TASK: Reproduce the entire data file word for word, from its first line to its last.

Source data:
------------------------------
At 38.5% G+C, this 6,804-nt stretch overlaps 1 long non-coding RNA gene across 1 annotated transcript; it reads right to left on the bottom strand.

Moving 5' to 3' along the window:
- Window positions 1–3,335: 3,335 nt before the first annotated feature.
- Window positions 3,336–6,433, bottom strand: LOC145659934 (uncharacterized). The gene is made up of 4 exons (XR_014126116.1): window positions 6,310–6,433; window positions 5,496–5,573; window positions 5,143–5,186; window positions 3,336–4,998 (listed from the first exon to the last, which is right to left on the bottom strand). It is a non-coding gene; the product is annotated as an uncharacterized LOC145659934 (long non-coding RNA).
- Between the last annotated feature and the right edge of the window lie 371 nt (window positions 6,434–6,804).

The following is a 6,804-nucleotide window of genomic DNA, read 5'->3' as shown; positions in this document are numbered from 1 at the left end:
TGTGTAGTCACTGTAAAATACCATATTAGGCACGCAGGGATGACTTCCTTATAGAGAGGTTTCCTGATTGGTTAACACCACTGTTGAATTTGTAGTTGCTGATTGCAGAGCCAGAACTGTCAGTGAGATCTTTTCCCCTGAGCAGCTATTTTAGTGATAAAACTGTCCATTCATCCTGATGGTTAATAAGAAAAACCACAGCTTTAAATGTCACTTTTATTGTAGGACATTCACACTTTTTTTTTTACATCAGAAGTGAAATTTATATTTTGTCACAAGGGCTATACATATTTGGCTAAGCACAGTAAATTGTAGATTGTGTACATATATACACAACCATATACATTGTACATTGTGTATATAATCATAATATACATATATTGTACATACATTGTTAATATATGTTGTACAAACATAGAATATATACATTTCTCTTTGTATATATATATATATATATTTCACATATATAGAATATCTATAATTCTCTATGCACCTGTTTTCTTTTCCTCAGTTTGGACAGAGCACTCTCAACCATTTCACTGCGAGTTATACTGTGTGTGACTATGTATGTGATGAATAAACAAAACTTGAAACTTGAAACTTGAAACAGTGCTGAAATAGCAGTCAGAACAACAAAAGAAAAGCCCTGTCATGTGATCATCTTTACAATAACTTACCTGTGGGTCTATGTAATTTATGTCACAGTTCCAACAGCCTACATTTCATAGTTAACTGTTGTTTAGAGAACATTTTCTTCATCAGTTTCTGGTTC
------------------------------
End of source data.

At 38.5% G+C, this 6,804-nt stretch overlaps 1 long non-coding RNA gene across 1 annotated transcript; it reads right to left on the bottom strand.

Moving 5' to 3' along the window:
- Window positions 1–3,335: 3,335 nt before the first annotated feature.
- Window positions 3,336–6,433, bottom strand: LOC145659934 (uncharacterized). The gene is made up of 4 exons (XR_014126116.1): window positions 6,310–6,433; window positions 5,496–5,573; window positions 5,143–5,186; window positions 3,336–4,998 (listed from the first exon to the last, which is right to left on the bottom strand). It is a non-coding gene; the product is annotated as an uncharacterized LOC145659934 (long non-coding RNA).
- Between the last annotated feature and the right edge of the window lie 371 nt (window positions 6,434–6,804).

The following is a 6,804-nucleotide window of genomic DNA, read 5'->3' as shown; positions in this document are numbered from 1 at the left end:
TGTGTAGTCACTGTAAAATACCATATTAGGCACGCAGGGATGACTTCCTTATAGAGAGGTTTCCTGATTGGTTAACACCACTGTTGAATTTGTAGTTGCTGATTGCAGAGCCAGAACTGTCAGTGAGATCTTTTCCCCTGAGCAGCTATTTTAGTGATAAAACTGTCCATTCATCCTGATGGTTAATAAGAAAAACCACAGCTTTAAATGTCACTTTTATTGTAGGACATTCACACTTTTTTTTTTACATCAGAAGTGAAATTTATATTTTGTCACAAGGGCTATACATATTTGGCTAAGCACAGTAAATTGTAGATTGTGTACATATATACACAACCATATACATTGTACATTGTGTATATAATCATAATATACATATATTGTACATACATTGTTAATATATGTTGTACAAACATAGAATATATACATTTCTCTTTGTATATATATATATATATATTTCACATATATAGAATATCTATAATTCTCTATGCACCTGTTTTCTTTTCCTCAGTTTGGACAGAGCACTCTCAACCATTTCACTGCGAGTTATACTGTGTGTGACTATGTATGTGATGAATAAACAAAACTTGAAACTTGAAACTTGAAACAGTGCTGAAATAGCAGTCAGAACAACAAAAGAAAAGCCCTGTCATGTGATCATCTTTACAATAACTTACCTGTGGGTCTATGTAATTTATGTCACAGTTCCAACAGCCTACATTTCATAGTTAACTGTTGTTTAGAGAACATTTTCTTCATCAGTTTCTGGTTC